For a number of years I have been deeply involved with clusters, both of the Linux persuasion and other kinds (see openMosix). I have always been interested in application-layer based clustering products: That is, application software that has clustering built-in. Oracle has offered a clustering product for quite some time; Oracle Parallel Server did, in fact, find a niche market for itself and, if used appropriately for its capabilities (read-only distributed access to databases), it fared quite well.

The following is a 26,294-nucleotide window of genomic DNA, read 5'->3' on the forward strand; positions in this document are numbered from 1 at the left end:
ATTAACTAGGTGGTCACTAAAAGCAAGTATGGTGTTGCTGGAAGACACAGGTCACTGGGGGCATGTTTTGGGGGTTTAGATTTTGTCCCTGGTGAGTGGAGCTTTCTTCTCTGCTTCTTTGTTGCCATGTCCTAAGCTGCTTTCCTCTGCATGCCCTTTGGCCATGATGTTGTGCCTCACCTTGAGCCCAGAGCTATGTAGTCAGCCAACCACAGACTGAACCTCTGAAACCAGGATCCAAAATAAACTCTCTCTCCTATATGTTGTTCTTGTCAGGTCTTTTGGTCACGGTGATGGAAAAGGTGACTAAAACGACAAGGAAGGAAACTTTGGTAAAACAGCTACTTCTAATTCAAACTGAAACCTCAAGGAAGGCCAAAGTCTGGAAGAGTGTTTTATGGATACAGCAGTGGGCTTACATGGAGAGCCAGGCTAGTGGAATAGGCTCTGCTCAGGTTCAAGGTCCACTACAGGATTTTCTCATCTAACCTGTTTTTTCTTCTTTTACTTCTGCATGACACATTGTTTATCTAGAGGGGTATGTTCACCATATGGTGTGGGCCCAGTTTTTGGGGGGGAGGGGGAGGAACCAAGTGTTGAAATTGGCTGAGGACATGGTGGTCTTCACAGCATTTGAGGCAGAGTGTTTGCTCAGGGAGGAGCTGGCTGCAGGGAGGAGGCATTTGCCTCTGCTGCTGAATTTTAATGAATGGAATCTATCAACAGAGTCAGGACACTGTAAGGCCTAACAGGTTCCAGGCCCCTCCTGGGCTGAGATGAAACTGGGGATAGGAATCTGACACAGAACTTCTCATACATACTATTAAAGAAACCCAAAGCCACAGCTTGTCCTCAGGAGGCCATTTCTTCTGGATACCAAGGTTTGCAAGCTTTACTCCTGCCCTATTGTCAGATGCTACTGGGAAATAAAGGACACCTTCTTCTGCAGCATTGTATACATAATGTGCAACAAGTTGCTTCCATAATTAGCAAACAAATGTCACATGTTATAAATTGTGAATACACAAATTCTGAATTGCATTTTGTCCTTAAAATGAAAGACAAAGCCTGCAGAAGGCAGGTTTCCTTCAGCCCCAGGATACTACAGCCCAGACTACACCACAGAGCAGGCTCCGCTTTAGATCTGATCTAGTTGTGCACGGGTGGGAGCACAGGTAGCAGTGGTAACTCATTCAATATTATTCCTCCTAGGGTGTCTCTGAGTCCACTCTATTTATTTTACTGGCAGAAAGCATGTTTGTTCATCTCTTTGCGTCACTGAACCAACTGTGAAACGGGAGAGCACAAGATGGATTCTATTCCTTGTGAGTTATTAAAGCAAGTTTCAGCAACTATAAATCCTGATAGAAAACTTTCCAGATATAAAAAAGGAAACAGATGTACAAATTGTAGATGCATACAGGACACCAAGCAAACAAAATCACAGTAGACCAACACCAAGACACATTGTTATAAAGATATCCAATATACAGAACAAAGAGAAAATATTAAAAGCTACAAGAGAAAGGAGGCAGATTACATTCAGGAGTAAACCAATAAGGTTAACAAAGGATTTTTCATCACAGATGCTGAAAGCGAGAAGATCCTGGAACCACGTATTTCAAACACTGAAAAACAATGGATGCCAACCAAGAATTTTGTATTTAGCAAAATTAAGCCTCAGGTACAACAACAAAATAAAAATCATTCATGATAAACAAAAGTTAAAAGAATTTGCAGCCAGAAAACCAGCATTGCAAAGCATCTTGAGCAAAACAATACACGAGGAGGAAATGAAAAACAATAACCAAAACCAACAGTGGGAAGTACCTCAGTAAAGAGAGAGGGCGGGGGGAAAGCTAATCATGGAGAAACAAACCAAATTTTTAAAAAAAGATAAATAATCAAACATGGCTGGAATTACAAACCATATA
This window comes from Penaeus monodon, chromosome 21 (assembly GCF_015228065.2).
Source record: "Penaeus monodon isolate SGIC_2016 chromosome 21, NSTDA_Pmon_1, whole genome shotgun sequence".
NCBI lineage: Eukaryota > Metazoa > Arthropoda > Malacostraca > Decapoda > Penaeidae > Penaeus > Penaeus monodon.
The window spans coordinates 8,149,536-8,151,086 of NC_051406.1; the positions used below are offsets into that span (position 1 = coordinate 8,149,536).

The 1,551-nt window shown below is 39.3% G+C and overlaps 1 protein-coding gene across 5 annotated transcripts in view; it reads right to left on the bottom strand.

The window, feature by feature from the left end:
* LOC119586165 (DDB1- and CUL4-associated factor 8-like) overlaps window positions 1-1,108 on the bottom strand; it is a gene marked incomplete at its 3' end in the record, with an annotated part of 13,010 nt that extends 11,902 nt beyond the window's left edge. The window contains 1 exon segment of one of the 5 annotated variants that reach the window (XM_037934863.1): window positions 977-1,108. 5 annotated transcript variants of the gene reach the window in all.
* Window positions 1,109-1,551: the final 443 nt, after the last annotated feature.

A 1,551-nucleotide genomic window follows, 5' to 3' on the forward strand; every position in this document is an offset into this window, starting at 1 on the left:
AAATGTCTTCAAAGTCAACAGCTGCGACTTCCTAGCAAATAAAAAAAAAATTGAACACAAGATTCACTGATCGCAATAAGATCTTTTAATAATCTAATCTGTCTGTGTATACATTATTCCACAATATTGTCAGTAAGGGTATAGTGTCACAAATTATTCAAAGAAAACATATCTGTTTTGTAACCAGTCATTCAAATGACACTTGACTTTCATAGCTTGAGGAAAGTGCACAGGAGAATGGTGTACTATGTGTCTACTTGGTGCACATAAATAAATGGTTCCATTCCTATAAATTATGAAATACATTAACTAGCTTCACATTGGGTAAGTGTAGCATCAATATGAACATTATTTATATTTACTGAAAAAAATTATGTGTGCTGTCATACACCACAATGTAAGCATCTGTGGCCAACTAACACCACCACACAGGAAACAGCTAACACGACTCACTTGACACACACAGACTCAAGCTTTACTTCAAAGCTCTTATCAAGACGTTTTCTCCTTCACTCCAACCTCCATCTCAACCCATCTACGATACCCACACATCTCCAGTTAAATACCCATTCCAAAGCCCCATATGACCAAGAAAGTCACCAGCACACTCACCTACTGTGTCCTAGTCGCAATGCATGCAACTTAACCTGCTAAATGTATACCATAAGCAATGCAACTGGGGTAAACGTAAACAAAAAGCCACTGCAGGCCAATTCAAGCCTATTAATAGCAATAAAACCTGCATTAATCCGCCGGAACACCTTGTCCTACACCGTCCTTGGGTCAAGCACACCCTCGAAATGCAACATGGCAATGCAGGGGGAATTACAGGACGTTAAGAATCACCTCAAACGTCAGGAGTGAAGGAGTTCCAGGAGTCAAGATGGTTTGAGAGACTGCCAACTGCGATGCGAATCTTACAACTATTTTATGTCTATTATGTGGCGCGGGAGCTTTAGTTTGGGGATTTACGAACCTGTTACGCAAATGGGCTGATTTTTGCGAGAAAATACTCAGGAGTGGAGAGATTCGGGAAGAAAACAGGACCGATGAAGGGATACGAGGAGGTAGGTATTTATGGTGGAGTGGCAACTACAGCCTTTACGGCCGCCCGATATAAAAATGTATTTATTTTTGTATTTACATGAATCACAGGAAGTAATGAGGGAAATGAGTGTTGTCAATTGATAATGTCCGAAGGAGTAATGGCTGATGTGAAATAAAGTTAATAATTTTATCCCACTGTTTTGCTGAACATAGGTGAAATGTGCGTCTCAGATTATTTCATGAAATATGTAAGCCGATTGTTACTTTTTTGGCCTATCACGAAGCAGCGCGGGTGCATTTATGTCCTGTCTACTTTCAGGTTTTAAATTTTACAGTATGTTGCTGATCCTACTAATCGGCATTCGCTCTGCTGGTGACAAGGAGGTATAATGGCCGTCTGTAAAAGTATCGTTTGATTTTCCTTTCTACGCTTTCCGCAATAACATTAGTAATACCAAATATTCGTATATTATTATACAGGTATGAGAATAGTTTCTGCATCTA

In July 2001—a year ago—Oracle introduced the Real Application Cluster (RAC) option for Oracle9i. RAC aims to exceed the capabilities of the former Parallel Server in the areas of scalability and high availability. To this end, Oracle adapted their Cache Fusion technology for inclusion in RAC. Cache Fusion guarantees cache coherency among multiple cluster nodes (separate Linux boxes running a similarly configured RAC instance) accessing the same databases, without incurring high I/O costs. As I have written many times in previous columns here at Byte.com, you can't use NFS or other similar network file systems for shared network file access for databases, because they don't guarantee a coherent locking mechanism and their protocols do not provide for cache coherency. Cache Fusion, on the other hand, was designed with these capabilities from the ground up (as was the openMosix File System in openMosix).
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